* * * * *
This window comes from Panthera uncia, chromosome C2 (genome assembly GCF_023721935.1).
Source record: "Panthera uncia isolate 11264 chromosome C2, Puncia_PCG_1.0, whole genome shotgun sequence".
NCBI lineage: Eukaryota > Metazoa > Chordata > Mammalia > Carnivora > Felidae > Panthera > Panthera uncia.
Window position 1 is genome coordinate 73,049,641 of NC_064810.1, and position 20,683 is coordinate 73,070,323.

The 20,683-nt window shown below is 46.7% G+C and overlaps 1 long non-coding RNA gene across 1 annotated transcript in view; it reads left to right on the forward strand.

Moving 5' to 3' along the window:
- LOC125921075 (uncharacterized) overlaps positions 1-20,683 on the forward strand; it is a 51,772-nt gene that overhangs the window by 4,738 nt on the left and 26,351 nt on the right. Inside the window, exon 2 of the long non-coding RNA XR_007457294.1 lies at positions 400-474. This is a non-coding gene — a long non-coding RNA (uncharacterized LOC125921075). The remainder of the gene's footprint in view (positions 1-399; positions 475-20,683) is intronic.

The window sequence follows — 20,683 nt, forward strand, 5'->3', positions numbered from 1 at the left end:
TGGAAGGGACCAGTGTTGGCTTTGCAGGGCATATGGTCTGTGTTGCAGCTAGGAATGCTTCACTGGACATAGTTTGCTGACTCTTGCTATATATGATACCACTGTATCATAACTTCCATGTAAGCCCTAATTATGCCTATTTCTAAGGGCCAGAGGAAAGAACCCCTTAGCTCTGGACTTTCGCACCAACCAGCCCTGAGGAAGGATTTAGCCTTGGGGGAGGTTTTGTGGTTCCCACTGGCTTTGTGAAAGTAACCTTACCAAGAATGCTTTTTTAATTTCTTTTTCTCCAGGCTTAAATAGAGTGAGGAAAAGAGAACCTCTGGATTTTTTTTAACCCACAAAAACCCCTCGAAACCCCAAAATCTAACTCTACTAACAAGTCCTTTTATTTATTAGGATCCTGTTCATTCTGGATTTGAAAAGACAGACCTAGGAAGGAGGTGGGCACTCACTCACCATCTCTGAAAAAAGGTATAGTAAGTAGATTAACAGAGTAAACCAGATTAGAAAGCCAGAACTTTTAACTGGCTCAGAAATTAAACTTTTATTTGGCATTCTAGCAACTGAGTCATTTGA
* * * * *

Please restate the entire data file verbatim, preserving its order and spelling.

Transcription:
This window comes from Panthera uncia, chromosome C2 (genome assembly GCF_023721935.1).
Source record: "Panthera uncia isolate 11264 chromosome C2, Puncia_PCG_1.0, whole genome shotgun sequence".
NCBI lineage: Eukaryota > Metazoa > Chordata > Mammalia > Carnivora > Felidae > Panthera > Panthera uncia.
Window position 1 is genome coordinate 73,049,641 of NC_064810.1, and position 20,683 is coordinate 73,070,323.

The 20,683-nt window shown below is 46.7% G+C and overlaps 1 long non-coding RNA gene across 1 annotated transcript in view; it reads left to right on the forward strand.

Moving 5' to 3' along the window:
- LOC125921075 (uncharacterized) overlaps positions 1-20,683 on the forward strand; it is a 51,772-nt gene that overhangs the window by 4,738 nt on the left and 26,351 nt on the right. Inside the window, exon 2 of the long non-coding RNA XR_007457294.1 lies at positions 400-474. This is a non-coding gene — a long non-coding RNA (uncharacterized LOC125921075). The remainder of the gene's footprint in view (positions 1-399; positions 475-20,683) is intronic.

The window sequence follows — 20,683 nt, forward strand, 5'->3', positions numbered from 1 at the left end:
TGGAAGGGACCAGTGTTGGCTTTGCAGGGCATATGGTCTGTGTTGCAGCTAGGAATGCTTCACTGGACATAGTTTGCTGACTCTTGCTATATATGATACCACTGTATCATAACTTCCATGTAAGCCCTAATTATGCCTATTTCTAAGGGCCAGAGGAAAGAACCCCTTAGCTCTGGACTTTCGCACCAACCAGCCCTGAGGAAGGATTTAGCCTTGGGGGAGGTTTTGTGGTTCCCACTGGCTTTGTGAAAGTAACCTTACCAAGAATGCTTTTTTAATTTCTTTTTCTCCAGGCTTAAATAGAGTGAGGAAAAGAGAACCTCTGGATTTTTTTTAACCCACAAAAACCCCTCGAAACCCCAAAATCTAACTCTACTAACAAGTCCTTTTATTTATTAGGATCCTGTTCATTCTGGATTTGAAAAGACAGACCTAGGAAGGAGGTGGGCACTCACTCACCATCTCTGAAAAAAGGTATAGTAAGTAGATTAACAGAGTAAACCAGATTAGAAAGCCAGAACTTTTAACTGGCTCAGAAATTAAACTTTTATTTGGCATTCTAGCAACTGAGTCATTTGA